In the latest issue of NYMag (the cheap eats one), "Proustian" shows up twice, a frequency which prompted me to google the word and see how many hits I came up with. In doing this I realized that the word itself has been extracted from its literary meaning (the fact that it only has meaning because there are six volumes of prose attached to it), and given a dictionary meaning. Not quite fair to the six volumes of prose which have somehow become consolidated (impressively) into one compact word.

In the process of glossing Proust the NY Mag way, countless of other quotable/pseudo-archetypal descriptions are missed. The madeleine scene may be well-known, but what about "the unconscious author of my sufferings"? A phrase that haunts me a bit, turning up whenever my mind is relaxed, plagiarised countless times, in countless places.

But my favorite is "Vinteuil's little phrase" and the passage in Within a Budding Grove where the narrator describes the effect of a great work of art when it touches you inexplicably and personally:

In Vinteuil's sonata the beauties that one discovers soonest are those also of which one tires most quickly, and for the same reason, no doubt-- namely that they are less different from what one already knows. But when those first impressions have receded, there remains for our enjoyment some passage whose structure, too new and strange to offer anything but confusion to our mind, had made it indistinguishable and so preserved intact; and this, which we have passed every day without knowing it, which had held itself in reserve for us, which by the sheer power of its beauty had become invisible and remained unknown, this comes to us last of all. But we shall also relinquish it last. And we shall love it longer than the rest because we have taken longer to get to love it. The time, moreover, that a person requires --as I required in the case of this sonata -- to penetrate a work of any depth is merely an epitome, a symbol, one might say, of the years, the centuries even, that must elapse, before the public can begin to cherish a masterpiece that is really new.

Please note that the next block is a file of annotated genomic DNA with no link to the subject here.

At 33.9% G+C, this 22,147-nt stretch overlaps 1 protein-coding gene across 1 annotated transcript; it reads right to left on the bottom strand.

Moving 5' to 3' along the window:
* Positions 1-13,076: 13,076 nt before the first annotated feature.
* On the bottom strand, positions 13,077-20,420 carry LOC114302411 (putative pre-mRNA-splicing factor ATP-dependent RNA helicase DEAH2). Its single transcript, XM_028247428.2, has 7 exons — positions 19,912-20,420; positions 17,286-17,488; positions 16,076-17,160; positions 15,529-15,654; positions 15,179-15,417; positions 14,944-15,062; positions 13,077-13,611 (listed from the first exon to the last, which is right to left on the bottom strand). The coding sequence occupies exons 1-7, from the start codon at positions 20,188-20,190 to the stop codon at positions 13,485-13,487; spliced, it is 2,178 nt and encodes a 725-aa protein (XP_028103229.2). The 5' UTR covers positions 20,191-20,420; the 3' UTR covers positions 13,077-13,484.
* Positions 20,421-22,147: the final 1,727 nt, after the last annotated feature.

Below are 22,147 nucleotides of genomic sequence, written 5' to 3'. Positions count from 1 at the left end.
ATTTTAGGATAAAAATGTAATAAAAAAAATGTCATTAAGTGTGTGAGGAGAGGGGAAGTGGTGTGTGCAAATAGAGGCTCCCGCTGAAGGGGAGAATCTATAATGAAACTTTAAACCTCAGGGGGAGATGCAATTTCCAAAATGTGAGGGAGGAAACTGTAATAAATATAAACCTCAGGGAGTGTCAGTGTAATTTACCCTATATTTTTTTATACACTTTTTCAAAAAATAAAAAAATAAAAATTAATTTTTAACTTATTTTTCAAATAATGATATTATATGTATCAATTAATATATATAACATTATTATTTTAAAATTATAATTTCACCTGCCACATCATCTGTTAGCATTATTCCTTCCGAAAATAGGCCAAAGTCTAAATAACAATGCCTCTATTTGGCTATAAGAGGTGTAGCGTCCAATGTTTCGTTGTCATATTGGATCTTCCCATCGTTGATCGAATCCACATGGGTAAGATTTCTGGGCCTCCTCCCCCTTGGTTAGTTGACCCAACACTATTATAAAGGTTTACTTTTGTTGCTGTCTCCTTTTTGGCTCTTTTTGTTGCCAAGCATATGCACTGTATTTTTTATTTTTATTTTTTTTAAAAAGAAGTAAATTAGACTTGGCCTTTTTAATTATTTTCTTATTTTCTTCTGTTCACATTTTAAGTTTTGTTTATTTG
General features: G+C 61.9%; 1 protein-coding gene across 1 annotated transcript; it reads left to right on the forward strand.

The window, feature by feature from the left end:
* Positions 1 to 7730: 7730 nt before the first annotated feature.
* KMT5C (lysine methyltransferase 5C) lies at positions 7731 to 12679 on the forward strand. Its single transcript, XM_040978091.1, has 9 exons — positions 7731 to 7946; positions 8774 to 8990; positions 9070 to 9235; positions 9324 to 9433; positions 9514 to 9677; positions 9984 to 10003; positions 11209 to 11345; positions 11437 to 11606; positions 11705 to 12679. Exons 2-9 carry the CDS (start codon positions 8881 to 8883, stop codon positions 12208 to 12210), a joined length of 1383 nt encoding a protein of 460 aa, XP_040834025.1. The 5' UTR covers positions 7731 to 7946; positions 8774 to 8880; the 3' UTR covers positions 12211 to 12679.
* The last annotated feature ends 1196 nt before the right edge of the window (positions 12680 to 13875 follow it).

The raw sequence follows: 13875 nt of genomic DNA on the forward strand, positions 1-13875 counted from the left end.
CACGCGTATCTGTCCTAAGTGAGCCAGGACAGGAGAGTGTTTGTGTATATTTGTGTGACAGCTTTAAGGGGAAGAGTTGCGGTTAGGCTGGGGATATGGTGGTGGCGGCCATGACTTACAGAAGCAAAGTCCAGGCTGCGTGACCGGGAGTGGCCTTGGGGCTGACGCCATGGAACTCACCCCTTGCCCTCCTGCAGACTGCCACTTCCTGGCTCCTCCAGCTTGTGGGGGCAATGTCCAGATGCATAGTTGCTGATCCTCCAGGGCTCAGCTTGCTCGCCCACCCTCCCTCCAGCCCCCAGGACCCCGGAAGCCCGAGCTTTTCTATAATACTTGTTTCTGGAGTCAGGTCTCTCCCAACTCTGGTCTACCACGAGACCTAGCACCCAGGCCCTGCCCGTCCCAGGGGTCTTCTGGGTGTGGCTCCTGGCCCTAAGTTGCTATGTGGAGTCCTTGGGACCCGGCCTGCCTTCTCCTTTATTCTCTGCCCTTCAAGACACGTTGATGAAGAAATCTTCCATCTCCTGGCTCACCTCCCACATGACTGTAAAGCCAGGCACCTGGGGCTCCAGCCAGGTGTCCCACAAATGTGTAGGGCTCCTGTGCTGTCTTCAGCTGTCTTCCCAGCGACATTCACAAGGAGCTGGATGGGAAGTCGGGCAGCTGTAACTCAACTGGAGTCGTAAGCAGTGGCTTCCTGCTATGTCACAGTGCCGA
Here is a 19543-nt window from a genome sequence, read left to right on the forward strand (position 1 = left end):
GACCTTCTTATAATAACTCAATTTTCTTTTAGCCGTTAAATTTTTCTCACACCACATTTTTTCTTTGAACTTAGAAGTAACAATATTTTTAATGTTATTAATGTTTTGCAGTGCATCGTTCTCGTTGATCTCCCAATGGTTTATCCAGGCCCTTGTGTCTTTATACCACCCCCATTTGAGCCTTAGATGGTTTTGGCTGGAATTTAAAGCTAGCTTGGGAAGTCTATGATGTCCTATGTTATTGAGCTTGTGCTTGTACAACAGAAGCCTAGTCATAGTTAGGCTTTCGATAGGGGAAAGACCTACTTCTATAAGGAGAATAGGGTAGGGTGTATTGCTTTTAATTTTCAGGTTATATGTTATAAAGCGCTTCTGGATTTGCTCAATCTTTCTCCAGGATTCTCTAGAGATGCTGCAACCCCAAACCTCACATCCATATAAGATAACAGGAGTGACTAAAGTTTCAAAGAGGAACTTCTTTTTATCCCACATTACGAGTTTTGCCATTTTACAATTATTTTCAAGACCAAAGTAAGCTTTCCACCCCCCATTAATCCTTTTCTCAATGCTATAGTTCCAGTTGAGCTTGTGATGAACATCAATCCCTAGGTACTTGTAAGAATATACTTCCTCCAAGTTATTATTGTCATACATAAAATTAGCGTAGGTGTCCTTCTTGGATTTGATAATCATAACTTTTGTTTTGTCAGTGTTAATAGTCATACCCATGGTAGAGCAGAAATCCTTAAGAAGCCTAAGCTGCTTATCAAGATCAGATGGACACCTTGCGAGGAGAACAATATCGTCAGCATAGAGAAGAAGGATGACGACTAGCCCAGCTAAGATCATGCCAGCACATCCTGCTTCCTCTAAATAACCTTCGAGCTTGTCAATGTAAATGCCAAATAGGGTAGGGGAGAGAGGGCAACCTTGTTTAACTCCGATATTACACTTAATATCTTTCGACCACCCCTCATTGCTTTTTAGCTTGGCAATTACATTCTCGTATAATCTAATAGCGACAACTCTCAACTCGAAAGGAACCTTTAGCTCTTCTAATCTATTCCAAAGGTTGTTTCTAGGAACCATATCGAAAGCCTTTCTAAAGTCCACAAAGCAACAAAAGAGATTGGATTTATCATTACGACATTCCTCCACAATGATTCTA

Reading this again reminds me of what I wrote about Brueghel's Fall of Icarus and my love for this painting. My favorite bit is not the lovely little feet kicking in the corner--the well-looked for and well-loved irony of the composition-- my favorite thing to look at again and again are the stairs, the gently curving, shadowed stairs. And like the narrator in the above passage, there is nothing I can point to to explain my love of those stairs in that painting, the closer I come up to them, the more invisible they seem.

And the last thing on my post-it note: Shipwrecks and Russian Roulette is the name of an album by Miranda Lehman, a short, sprawling album with only ten tracks and one main musical phrase. I have fallen in love with this CD... hard, fast, furious love. It haunts me (I'm haunted by a lot lately) and I listen to it when I wake up, before I fall asleep, and sometimes during the day if I can persuade myself to turn off Regina Spektor's Samson for about 30 minutes.